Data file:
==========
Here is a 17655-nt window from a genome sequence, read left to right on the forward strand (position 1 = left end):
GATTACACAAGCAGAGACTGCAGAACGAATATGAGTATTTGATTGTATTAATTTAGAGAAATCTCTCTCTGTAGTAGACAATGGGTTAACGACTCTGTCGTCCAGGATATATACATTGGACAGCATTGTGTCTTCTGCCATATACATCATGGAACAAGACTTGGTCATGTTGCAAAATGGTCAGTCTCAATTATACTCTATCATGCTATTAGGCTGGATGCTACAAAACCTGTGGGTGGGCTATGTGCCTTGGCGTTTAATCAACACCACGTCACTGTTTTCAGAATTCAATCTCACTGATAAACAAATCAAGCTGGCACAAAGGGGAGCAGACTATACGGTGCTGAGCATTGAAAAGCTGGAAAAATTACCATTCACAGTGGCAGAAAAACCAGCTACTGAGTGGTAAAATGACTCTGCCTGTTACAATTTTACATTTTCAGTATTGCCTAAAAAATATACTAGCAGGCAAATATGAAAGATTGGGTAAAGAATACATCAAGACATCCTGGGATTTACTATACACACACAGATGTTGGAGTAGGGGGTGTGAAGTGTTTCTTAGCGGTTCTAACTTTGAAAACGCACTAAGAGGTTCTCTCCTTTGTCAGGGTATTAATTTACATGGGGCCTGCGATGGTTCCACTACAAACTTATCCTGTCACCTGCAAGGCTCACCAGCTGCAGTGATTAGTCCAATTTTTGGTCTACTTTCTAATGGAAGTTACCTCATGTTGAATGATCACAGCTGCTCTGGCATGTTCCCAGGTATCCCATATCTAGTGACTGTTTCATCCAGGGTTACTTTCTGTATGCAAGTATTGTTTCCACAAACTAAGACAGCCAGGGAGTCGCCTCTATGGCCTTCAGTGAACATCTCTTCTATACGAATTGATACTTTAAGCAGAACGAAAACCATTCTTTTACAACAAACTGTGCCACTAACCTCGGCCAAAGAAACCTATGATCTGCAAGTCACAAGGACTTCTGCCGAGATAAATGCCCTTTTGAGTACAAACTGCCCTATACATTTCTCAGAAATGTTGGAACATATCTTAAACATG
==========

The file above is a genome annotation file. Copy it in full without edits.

Here is a 17655-nt window from a genome sequence, read left to right on the forward strand (position 1 = left end):
GATTACACAAGCAGAGACTGCAGAACGAATATGAGTATTTGATTGTATTAATTTAGAGAAATCTCTCTCTGTAGTAGACAATGGGTTAACGACTCTGTCGTCCAGGATATATACATTGGACAGCATTGTGTCTTCTGCCATATACATCATGGAACAAGACTTGGTCATGTTGCAAAATGGTCAGTCTCAATTATACTCTATCATGCTATTAGGCTGGATGCTACAAAACCTGTGGGTGGGCTATGTGCCTTGGCGTTTAATCAACACCACGTCACTGTTTTCAGAATTCAATCTCACTGATAAACAAATCAAGCTGGCACAAAGGGGAGCAGACTATACGGTGCTGAGCATTGAAAAGCTGGAAAAATTACCATTCACAGTGGCAGAAAAACCAGCTACTGAGTGGTAAAATGACTCTGCCTGTTACAATTTTACATTTTCAGTATTGCCTAAAAAATATACTAGCAGGCAAATATGAAAGATTGGGTAAAGAATACATCAAGACATCCTGGGATTTACTATACACACACAGATGTTGGAGTAGGGGGTGTGAAGTGTTTCTTAGCGGTTCTAACTTTGAAAACGCACTAAGAGGTTCTCTCCTTTGTCAGGGTATTAATTTACATGGGGCCTGCGATGGTTCCACTACAAACTTATCCTGTCACCTGCAAGGCTCACCAGCTGCAGTGATTAGTCCAATTTTTGGTCTACTTTCTAATGGAAGTTACCTCATGTTGAATGATCACAGCTGCTCTGGCATGTTCCCAGGTATCCCATATCTAGTGACTGTTTCATCCAGGGTTACTTTCTGTATGCAAGTATTGTTTCCACAAACTAAGACAGCCAGGGAGTCGCCTCTATGGCCTTCAGTGAACATCTCTTCTATACGAATTGATACTTTAAGCAGAACGAAAACCATTCTTTTACAACAAACTGTGCCACTAACCTCGGCCAAAGAAACCTATGATCTGCAAGTCACAAGGACTTCTGCCGAGATAAATGCCCTTTTGAGTACAAACTGCCCTATACATTTCTCAGAAATGTTGGAACATATCTTAAACATG